An all-female motorsport seriesW Series’ will kickstart in 2019 in an attempt to find women Formula One stars.

“At the heart of W Series’ DNA is the firm belief that women can compete equally with men in motorsport. However, an all-female series is essential in order to force greater female participation,” organisers said in a statement.

The last woman to start an F1 grand prix was Italy’s Lella Lombardi in 1976.

Major names in F1, including 13-time Grand Prix winner David Coulthard and Red Bull design engineer Adrian Newey are part of team organising the W Series, which will offer a prize fund of $1.5 million after tests and appraisals. The overall winner will collect $500,000.

The organisers are starting six races at top circuits in Europe. Future plans include taking the W Series to America, Asia and Australia. “In order to be a successful racing driver, you have to be skilled, determined, competitive, brave and physically fit, but you don’t have to possess the kind of super-powerful strength levels that some sports require. You also don’t have to be a man,” Coulthard said, hoping to attract up to 20 of the world’s leading female racing drivers to compete.

“That’s why we at W Series firmly believe that female and male racing drivers can compete with one another on equal terms given the same opportunity.”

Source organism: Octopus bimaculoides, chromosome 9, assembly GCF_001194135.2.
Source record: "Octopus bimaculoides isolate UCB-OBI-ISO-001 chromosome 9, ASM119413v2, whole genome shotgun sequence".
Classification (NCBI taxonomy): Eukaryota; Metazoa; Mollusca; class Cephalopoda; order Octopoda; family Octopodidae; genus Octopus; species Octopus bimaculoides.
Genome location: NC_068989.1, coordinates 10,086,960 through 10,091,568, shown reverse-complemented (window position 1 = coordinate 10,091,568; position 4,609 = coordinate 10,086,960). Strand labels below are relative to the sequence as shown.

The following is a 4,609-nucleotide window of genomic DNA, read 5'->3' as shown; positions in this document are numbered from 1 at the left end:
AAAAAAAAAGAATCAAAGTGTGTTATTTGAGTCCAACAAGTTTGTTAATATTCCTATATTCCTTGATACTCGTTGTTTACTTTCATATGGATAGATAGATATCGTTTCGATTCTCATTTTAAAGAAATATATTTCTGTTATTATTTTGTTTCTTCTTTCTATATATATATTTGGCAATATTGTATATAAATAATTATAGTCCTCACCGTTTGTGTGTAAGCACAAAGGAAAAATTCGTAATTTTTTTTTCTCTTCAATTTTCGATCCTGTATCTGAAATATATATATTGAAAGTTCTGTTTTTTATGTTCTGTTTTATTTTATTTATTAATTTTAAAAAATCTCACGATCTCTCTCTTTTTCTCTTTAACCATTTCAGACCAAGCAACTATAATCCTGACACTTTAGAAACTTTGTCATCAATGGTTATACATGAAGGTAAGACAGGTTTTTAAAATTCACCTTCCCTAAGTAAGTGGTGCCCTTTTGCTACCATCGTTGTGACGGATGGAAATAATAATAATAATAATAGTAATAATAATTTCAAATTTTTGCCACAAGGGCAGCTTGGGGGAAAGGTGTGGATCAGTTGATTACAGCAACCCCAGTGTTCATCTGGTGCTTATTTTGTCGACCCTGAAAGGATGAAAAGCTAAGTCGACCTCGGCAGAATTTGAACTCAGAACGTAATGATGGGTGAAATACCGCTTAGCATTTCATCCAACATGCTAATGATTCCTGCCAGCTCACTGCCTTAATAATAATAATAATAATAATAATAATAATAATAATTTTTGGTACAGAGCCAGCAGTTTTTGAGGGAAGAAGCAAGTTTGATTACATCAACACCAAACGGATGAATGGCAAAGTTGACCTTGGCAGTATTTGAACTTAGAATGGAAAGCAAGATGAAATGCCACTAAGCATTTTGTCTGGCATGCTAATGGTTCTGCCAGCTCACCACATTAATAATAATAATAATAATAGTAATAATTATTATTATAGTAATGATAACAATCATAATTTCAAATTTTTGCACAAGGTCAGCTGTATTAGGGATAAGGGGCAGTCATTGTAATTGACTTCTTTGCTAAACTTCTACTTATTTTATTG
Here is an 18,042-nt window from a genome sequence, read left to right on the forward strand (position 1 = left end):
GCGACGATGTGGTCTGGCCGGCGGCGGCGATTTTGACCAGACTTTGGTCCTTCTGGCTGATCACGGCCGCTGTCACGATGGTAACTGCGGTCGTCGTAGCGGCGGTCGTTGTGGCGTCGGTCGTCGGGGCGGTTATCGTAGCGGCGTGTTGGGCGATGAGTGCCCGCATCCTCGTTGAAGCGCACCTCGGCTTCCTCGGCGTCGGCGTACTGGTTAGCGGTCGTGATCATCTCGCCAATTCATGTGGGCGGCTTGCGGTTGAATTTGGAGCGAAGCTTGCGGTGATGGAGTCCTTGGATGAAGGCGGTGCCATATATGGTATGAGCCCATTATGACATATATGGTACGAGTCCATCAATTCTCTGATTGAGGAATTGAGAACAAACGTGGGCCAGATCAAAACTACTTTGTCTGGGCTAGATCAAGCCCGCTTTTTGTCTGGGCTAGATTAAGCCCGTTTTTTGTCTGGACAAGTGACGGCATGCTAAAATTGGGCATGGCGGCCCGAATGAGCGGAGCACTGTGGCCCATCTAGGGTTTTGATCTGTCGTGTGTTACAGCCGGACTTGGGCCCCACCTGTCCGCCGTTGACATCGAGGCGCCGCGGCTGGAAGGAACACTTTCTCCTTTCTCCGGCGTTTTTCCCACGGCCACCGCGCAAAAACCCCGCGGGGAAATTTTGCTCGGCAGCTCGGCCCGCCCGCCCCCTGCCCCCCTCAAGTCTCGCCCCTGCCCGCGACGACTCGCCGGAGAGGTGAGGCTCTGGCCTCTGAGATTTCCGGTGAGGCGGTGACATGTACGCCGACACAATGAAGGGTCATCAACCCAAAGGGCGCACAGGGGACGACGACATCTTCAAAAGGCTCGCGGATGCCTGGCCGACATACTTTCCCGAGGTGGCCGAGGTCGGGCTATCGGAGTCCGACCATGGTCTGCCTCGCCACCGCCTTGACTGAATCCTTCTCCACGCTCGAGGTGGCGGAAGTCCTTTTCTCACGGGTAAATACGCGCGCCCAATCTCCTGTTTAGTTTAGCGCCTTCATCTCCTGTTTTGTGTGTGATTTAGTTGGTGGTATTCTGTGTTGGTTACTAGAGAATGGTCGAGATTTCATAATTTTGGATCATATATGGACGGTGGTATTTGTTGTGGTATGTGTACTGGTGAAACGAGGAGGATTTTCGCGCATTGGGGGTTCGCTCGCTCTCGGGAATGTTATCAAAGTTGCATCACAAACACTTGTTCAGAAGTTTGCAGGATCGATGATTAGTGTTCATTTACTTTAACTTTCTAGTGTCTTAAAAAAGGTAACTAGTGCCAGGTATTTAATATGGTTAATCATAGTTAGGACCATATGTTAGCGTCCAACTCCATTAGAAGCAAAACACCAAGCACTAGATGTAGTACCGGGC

“At the moment, however, women racing drivers tend to reach a ‘glass ceiling’ at around the GP3/Formula 3 level on their learning curve, often as a result of a lack of funding rather than a lack of talent.  That’s why an all-new all-female single-seater motor racing series is required – W Series – to establish a competitive and constructive motorsport habitat in which our drivers will be able to equip themselves with the necessary skill-set eventually to move on up to existing high-level mainstream racing series and compete with the best male drivers on equal terms,” he added.

READ: Motor Racing Ends Years Of Sexism, F1 Stops Using ‘Grid Girls’

However, not everyone is enthusiastic about the W Series. Indy 500 driver Pippa Mann calls new series ‘a circus’. The series was for “those with funding, choosing to segregate women as opposed to supporting them”, she wrote on Twitter on Wednesday.

Jamie Chadwick, who made history in August as the first woman to win a British Formula 3 race, said, “It’s no secret that motorsport is an incredibly tough industry often dictated by financial factors. As a funded championship, W Series not only offers a fantastic opportunity for top female talent to race but will also encourage many more young females to enter the sport.”

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